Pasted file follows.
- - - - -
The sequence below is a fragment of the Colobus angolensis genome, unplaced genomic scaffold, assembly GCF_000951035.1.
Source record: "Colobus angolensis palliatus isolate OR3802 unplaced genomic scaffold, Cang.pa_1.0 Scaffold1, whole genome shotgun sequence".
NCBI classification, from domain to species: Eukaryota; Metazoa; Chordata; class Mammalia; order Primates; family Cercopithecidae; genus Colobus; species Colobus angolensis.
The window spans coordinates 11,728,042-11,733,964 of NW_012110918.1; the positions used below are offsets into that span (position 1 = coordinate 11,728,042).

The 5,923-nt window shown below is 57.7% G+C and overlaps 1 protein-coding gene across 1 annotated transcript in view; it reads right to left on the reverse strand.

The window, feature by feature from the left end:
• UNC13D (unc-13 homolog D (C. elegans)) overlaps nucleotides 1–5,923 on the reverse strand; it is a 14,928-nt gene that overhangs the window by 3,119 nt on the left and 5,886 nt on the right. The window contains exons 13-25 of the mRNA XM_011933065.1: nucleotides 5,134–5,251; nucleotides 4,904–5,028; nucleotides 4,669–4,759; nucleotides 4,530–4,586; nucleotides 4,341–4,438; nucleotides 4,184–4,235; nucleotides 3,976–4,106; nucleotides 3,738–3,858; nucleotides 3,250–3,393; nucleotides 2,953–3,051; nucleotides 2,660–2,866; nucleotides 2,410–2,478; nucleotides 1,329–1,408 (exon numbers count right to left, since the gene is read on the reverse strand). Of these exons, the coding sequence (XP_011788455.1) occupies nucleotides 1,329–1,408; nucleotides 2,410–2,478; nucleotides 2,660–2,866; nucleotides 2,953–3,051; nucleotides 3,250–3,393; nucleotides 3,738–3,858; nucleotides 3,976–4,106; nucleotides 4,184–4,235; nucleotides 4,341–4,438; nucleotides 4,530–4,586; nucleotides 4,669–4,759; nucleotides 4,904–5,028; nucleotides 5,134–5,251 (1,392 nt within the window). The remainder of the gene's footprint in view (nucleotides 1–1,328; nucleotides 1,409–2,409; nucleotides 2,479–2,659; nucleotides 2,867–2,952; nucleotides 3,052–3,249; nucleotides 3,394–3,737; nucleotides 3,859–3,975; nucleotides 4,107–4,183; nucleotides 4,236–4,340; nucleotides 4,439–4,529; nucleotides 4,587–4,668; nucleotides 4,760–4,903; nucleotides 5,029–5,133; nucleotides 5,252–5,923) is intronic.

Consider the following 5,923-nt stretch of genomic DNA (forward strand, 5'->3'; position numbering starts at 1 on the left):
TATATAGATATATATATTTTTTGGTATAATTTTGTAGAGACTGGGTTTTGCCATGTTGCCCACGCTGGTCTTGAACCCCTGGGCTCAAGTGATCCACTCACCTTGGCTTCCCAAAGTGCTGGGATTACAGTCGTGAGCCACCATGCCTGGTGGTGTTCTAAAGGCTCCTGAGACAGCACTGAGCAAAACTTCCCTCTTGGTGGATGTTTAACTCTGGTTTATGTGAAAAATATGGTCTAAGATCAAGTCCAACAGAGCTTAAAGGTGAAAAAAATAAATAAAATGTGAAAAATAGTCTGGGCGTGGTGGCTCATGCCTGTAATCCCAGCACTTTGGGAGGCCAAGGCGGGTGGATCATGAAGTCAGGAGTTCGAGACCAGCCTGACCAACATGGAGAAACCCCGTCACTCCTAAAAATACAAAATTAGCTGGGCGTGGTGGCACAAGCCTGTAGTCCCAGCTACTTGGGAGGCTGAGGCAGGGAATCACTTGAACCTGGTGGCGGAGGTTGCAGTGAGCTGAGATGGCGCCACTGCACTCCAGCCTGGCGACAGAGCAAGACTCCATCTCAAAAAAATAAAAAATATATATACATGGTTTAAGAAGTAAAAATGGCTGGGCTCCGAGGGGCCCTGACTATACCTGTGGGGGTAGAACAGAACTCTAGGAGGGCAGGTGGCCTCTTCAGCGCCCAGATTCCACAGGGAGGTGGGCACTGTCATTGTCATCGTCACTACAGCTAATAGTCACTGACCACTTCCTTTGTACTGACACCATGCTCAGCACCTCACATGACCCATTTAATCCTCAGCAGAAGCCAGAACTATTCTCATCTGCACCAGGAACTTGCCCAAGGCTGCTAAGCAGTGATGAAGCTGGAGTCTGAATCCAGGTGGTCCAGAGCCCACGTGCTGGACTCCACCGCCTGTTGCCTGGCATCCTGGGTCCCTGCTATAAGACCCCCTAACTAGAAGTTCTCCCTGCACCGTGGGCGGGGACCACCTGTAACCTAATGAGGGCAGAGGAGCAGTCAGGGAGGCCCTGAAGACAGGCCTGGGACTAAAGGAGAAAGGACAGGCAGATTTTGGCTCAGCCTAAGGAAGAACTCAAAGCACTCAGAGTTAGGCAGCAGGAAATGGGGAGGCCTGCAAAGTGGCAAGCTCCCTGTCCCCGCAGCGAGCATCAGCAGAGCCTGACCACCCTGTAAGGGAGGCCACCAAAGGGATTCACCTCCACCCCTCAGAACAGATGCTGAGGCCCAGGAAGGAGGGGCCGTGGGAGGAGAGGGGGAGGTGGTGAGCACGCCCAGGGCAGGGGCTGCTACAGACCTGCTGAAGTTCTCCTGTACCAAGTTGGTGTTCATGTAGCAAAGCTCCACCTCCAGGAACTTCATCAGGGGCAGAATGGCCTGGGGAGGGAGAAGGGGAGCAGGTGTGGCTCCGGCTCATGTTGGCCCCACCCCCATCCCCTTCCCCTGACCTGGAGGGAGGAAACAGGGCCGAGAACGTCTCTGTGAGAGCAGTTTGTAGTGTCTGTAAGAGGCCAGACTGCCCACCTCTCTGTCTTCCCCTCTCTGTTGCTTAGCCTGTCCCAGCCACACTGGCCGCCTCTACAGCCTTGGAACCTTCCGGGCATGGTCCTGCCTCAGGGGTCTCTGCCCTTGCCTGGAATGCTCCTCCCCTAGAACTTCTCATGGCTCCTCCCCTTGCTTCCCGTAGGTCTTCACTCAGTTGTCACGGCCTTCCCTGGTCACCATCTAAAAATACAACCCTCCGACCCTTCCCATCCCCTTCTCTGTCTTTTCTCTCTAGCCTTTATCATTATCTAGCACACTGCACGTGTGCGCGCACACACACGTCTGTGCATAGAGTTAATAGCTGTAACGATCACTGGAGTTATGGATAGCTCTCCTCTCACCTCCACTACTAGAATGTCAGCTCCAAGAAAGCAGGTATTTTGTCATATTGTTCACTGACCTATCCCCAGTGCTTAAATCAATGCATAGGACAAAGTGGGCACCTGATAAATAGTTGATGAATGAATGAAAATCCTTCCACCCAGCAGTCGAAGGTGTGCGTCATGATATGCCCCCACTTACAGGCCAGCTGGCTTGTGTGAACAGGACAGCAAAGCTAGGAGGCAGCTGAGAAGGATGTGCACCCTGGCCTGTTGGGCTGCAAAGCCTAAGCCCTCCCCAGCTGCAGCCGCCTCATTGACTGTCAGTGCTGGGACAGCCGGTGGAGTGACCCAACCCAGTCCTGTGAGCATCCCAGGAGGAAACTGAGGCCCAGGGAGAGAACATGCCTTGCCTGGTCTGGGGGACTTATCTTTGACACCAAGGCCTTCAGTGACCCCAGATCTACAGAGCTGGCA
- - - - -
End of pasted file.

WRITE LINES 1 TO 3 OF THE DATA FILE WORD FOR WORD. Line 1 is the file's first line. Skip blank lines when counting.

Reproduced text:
The sequence below is a fragment of the Colobus angolensis genome, unplaced genomic scaffold, assembly GCF_000951035.1.
Source record: "Colobus angolensis palliatus isolate OR3802 unplaced genomic scaffold, Cang.pa_1.0 Scaffold1, whole genome shotgun sequence".
NCBI classification, from domain to species: Eukaryota; Metazoa; Chordata; class Mammalia; order Primates; family Cercopithecidae; genus Colobus; species Colobus angolensis.